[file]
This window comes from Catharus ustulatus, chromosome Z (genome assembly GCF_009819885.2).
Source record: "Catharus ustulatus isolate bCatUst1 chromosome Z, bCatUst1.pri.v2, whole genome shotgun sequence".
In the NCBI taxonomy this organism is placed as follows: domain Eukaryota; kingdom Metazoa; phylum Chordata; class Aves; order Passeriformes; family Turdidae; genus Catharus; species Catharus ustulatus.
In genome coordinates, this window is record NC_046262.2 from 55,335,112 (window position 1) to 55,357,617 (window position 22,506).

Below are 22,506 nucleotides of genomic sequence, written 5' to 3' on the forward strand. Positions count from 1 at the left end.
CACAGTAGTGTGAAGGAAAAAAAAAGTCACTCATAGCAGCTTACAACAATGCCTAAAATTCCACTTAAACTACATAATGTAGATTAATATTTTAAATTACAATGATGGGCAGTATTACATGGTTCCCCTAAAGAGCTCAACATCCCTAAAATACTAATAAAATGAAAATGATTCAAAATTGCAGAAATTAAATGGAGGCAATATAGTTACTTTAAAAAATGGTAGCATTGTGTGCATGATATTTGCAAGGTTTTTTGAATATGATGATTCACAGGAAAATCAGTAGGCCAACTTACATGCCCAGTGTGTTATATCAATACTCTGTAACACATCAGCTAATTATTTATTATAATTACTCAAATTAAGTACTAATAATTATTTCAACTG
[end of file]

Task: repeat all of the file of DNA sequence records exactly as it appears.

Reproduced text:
This window comes from Catharus ustulatus, chromosome Z (genome assembly GCF_009819885.2).
Source record: "Catharus ustulatus isolate bCatUst1 chromosome Z, bCatUst1.pri.v2, whole genome shotgun sequence".
In the NCBI taxonomy this organism is placed as follows: domain Eukaryota; kingdom Metazoa; phylum Chordata; class Aves; order Passeriformes; family Turdidae; genus Catharus; species Catharus ustulatus.
In genome coordinates, this window is record NC_046262.2 from 55,335,112 (window position 1) to 55,357,617 (window position 22,506).

Below are 22,506 nucleotides of genomic sequence, written 5' to 3' on the forward strand. Positions count from 1 at the left end.
CACAGTAGTGTGAAGGAAAAAAAAAGTCACTCATAGCAGCTTACAACAATGCCTAAAATTCCACTTAAACTACATAATGTAGATTAATATTTTAAATTACAATGATGGGCAGTATTACATGGTTCCCCTAAAGAGCTCAACATCCCTAAAATACTAATAAAATGAAAATGATTCAAAATTGCAGAAATTAAATGGAGGCAATATAGTTACTTTAAAAAATGGTAGCATTGTGTGCATGATATTTGCAAGGTTTTTTGAATATGATGATTCACAGGAAAATCAGTAGGCCAACTTACATGCCCAGTGTGTTATATCAATACTCTGTAACACATCAGCTAATTATTTATTATAATTACTCAAATTAAGTACTAATAATTATTTCAACTG